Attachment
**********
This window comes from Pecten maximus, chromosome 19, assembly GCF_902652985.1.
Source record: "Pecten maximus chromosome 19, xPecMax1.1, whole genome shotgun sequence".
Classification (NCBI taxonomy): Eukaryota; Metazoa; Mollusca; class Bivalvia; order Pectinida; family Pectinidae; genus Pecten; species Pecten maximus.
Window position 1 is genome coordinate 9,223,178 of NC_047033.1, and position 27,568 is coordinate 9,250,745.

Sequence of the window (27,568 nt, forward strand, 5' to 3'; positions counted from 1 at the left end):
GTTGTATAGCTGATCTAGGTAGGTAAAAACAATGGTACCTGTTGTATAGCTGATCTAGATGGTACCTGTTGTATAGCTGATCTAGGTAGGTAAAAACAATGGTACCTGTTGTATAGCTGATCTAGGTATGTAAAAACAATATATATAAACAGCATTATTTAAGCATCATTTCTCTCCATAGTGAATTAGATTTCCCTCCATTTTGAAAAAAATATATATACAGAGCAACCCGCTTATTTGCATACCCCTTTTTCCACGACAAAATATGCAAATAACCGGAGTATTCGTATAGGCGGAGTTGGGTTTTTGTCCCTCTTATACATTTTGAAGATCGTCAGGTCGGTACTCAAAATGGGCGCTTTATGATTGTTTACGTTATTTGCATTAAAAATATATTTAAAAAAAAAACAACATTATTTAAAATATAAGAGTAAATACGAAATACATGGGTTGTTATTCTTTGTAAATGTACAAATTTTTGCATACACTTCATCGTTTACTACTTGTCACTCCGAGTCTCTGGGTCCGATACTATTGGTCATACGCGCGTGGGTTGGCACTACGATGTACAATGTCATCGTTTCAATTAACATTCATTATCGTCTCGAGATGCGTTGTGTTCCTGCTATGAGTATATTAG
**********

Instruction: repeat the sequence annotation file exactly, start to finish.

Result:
This window comes from Pecten maximus, chromosome 19, assembly GCF_902652985.1.
Source record: "Pecten maximus chromosome 19, xPecMax1.1, whole genome shotgun sequence".
Classification (NCBI taxonomy): Eukaryota; Metazoa; Mollusca; class Bivalvia; order Pectinida; family Pectinidae; genus Pecten; species Pecten maximus.
Window position 1 is genome coordinate 9,223,178 of NC_047033.1, and position 27,568 is coordinate 9,250,745.

Sequence of the window (27,568 nt, forward strand, 5' to 3'; positions counted from 1 at the left end):
GTTGTATAGCTGATCTAGGTAGGTAAAAACAATGGTACCTGTTGTATAGCTGATCTAGATGGTACCTGTTGTATAGCTGATCTAGGTAGGTAAAAACAATGGTACCTGTTGTATAGCTGATCTAGGTATGTAAAAACAATATATATAAACAGCATTATTTAAGCATCATTTCTCTCCATAGTGAATTAGATTTCCCTCCATTTTGAAAAAAATATATATACAGAGCAACCCGCTTATTTGCATACCCCTTTTTCCACGACAAAATATGCAAATAACCGGAGTATTCGTATAGGCGGAGTTGGGTTTTTGTCCCTCTTATACATTTTGAAGATCGTCAGGTCGGTACTCAAAATGGGCGCTTTATGATTGTTTACGTTATTTGCATTAAAAATATATTTAAAAAAAAAACAACATTATTTAAAATATAAGAGTAAATACGAAATACATGGGTTGTTATTCTTTGTAAATGTACAAATTTTTGCATACACTTCATCGTTTACTACTTGTCACTCCGAGTCTCTGGGTCCGATACTATTGGTCATACGCGCGTGGGTTGGCACTACGATGTACAATGTCATCGTTTCAATTAACATTCATTATCGTCTCGAGATGCGTTGTGTTCCTGCTATGAGTATATTAG